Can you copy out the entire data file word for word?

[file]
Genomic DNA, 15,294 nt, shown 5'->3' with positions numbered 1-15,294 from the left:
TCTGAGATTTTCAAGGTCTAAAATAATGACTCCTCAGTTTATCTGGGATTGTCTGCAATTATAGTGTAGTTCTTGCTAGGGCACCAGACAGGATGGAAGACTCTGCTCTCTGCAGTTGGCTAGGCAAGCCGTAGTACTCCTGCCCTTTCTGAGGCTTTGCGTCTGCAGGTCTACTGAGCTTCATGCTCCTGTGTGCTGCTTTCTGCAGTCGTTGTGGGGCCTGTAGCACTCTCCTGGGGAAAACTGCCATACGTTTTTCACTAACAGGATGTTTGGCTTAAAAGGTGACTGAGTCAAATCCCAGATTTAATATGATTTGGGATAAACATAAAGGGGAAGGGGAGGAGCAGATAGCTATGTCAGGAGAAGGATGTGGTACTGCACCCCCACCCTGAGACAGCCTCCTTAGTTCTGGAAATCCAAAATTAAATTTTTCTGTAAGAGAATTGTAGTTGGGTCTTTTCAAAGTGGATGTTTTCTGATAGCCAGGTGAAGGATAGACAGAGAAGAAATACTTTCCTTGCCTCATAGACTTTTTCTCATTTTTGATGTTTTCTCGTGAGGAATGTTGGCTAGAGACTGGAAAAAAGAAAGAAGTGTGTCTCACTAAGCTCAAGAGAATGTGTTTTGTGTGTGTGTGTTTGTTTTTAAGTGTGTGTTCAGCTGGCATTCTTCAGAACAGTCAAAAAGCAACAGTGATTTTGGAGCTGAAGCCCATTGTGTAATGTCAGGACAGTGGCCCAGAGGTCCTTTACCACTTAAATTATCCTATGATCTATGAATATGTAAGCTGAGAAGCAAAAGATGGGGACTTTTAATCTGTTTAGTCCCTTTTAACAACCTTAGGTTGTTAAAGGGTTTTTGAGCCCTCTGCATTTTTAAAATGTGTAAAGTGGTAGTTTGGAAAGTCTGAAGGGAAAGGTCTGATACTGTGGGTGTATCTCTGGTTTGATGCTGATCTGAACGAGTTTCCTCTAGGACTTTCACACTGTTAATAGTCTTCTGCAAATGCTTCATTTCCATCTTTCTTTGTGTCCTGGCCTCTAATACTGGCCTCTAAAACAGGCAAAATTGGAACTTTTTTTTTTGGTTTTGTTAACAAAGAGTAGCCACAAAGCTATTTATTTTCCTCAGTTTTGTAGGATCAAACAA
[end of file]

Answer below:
Genomic DNA, 15,294 nt, shown 5'->3' with positions numbered 1-15,294 from the left:
TCTGAGATTTTCAAGGTCTAAAATAATGACTCCTCAGTTTATCTGGGATTGTCTGCAATTATAGTGTAGTTCTTGCTAGGGCACCAGACAGGATGGAAGACTCTGCTCTCTGCAGTTGGCTAGGCAAGCCGTAGTACTCCTGCCCTTTCTGAGGCTTTGCGTCTGCAGGTCTACTGAGCTTCATGCTCCTGTGTGCTGCTTTCTGCAGTCGTTGTGGGGCCTGTAGCACTCTCCTGGGGAAAACTGCCATACGTTTTTCACTAACAGGATGTTTGGCTTAAAAGGTGACTGAGTCAAATCCCAGATTTAATATGATTTGGGATAAACATAAAGGGGAAGGGGAGGAGCAGATAGCTATGTCAGGAGAAGGATGTGGTACTGCACCCCCACCCTGAGACAGCCTCCTTAGTTCTGGAAATCCAAAATTAAATTTTTCTGTAAGAGAATTGTAGTTGGGTCTTTTCAAAGTGGATGTTTTCTGATAGCCAGGTGAAGGATAGACAGAGAAGAAATACTTTCCTTGCCTCATAGACTTTTTCTCATTTTTGATGTTTTCTCGTGAGGAATGTTGGCTAGAGACTGGAAAAAAGAAAGAAGTGTGTCTCACTAAGCTCAAGAGAATGTGTTTTGTGTGTGTGTGTTTGTTTTTAAGTGTGTGTTCAGCTGGCATTCTTCAGAACAGTCAAAAAGCAACAGTGATTTTGGAGCTGAAGCCCATTGTGTAATGTCAGGACAGTGGCCCAGAGGTCCTTTACCACTTAAATTATCCTATGATCTATGAATATGTAAGCTGAGAAGCAAAAGATGGGGACTTTTAATCTGTTTAGTCCCTTTTAACAACCTTAGGTTGTTAAAGGGTTTTTGAGCCCTCTGCATTTTTAAAATGTGTAAAGTGGTAGTTTGGAAAGTCTGAAGGGAAAGGTCTGATACTGTGGGTGTATCTCTGGTTTGATGCTGATCTGAACGAGTTTCCTCTAGGACTTTCACACTGTTAATAGTCTTCTGCAAATGCTTCATTTCCATCTTTCTTTGTGTCCTGGCCTCTAATACTGGCCTCTAAAACAGGCAAAATTGGAACTTTTTTTTTTGGTTTTGTTAACAAAGAGTAGCCACAAAGCTATTTATTTTCCTCAGTTTTGTAGGATCAAACAA